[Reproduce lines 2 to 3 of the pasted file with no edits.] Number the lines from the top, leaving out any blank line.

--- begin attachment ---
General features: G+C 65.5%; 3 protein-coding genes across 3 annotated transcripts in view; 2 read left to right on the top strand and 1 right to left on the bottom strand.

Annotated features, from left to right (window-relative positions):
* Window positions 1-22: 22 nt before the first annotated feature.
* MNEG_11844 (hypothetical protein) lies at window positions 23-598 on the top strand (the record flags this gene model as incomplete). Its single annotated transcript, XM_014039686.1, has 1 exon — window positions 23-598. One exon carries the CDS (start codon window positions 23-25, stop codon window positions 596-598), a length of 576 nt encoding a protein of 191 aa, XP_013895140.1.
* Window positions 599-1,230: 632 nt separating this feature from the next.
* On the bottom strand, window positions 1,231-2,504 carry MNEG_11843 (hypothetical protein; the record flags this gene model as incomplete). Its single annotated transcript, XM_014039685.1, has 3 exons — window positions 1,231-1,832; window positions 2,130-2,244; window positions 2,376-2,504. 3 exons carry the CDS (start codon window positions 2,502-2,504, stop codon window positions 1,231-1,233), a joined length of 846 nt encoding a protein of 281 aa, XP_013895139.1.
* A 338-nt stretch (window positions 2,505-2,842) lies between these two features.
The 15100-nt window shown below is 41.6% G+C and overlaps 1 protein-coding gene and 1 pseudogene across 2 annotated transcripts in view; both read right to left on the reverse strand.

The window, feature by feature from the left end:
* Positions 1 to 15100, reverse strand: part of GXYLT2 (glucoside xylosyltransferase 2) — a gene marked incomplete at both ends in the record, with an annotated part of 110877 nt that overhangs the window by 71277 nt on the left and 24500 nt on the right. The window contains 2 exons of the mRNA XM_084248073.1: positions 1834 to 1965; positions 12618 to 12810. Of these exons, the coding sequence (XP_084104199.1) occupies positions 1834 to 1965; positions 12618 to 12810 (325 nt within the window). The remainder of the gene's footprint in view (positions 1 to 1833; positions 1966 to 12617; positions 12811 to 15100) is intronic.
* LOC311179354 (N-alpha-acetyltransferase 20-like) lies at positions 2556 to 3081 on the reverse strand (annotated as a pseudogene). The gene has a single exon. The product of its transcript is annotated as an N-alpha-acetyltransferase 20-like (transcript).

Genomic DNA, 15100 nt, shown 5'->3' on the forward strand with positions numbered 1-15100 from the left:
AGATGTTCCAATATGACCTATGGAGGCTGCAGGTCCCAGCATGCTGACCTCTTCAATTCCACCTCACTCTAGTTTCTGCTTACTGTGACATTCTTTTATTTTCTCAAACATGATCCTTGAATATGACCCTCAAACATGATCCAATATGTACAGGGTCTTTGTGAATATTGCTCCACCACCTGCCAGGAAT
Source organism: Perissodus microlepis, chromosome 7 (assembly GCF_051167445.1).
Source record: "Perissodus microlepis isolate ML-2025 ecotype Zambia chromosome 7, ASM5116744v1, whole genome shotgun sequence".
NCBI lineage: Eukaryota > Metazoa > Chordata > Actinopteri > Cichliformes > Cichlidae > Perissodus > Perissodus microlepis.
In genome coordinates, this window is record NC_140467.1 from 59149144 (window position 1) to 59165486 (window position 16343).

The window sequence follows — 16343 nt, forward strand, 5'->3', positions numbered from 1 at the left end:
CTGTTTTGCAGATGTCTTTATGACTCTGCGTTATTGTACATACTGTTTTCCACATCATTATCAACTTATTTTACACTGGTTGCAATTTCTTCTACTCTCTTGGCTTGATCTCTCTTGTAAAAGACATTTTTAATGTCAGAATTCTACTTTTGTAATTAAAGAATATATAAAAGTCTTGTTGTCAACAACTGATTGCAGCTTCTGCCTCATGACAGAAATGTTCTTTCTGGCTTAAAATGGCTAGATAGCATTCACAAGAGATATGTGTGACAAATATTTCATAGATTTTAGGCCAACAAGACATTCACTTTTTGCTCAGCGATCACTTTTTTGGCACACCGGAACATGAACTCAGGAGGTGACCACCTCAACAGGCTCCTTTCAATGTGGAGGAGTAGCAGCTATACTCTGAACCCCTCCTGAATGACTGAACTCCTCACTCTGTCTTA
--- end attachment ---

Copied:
Annotated features, from left to right (window-relative positions):
* Window positions 1-22: 22 nt before the first annotated feature.